If a woman is ill-treated for a long time because of a miscarriage and a subsequent depression, this can not lead to less parental allowance in the case of another pregnancy and childbirth. Because the depression is a "pregnancy-related illness", in the case of parental allowance, the times of the sick leave and therefore associated lower income are therefore outside, the Bundessozialgericht( BSG) in Kassel( Az.: B 10 EG 9/ 15R).
A woman from Bavaria, who suffered a miscarriage again in the autumn of 2011, had accused. Because of the miscarriage, the woman fell ill with a depression. Her doctor wrote her sick.
It was not until December 2012 that she could work again. She was pregnant again. This time the pregnancy ended happily. In April 2013 she gave birth to a son.
The freshly baked mother went on parental leave and applied for parental allowance. But this much less than thought.
The parents 'account had taken into account the income of the last twelve months in the calculation of the parents', in which the woman was sick because of her miscarriage and depression and had lower income.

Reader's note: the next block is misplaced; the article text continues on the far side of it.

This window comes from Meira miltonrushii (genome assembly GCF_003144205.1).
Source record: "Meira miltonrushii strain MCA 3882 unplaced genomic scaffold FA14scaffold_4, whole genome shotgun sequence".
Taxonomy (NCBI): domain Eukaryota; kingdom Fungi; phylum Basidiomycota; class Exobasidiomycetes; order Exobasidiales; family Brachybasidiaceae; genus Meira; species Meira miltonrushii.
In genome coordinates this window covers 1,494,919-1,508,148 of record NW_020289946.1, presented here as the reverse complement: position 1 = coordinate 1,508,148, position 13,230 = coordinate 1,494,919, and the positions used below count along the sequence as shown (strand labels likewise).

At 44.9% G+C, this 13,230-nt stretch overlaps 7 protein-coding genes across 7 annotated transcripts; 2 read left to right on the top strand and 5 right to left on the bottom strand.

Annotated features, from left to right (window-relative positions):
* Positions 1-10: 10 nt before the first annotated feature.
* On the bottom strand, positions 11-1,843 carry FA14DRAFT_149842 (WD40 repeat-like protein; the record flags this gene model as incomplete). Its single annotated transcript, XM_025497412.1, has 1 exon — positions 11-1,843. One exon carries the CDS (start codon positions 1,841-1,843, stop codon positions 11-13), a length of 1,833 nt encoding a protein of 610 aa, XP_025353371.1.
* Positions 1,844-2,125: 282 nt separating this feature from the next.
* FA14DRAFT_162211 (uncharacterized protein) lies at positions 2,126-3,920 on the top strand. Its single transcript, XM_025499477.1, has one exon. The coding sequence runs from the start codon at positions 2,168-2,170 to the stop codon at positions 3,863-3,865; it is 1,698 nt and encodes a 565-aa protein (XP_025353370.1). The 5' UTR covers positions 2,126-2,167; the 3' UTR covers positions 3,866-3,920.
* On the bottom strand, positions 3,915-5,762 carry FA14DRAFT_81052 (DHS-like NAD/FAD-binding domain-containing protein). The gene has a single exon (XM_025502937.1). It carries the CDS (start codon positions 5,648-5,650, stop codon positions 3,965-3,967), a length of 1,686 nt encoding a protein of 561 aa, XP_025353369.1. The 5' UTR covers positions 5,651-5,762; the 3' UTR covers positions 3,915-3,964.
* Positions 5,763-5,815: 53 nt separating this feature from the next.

The mother considered this calculation to be incorrect. The law stipulates that "a disease that was decisively caused by a pregnancy" must be disregarded in the calculation of the parental allowance. Therefore, their higher earnings before the miscarriage should be included in the calculation of the parental allowance.
The state of Bavaria said that periods for a pregnancy-related illness can only be disregarded in the calculation of the parental allowance if the pregnancy actually ended with the birth of a child for whom the mother receives parental allowance. But this was not the case here.
However, the BSG justified the mother. According to the law, "one" pregnancy is sufficient, so that any illnesses and disabilities involved in the calculation of parental allowances are disregarded. The applicant can therefore request a calculation of the parental allowance according to the income it had received before the miscarriage. The period of her illness would not be taken into account during the 12-month period.
It does not matter whether the disease-inducing pregnancy ended with the birth of the living child or whether the disease occurred after the pregnancy.
Because the legislator wanted to absorb the special health risks of pregnancy, according to the 10th BSG Senate. These risks should not result in a lower parental benefit for mothers.fle / mwo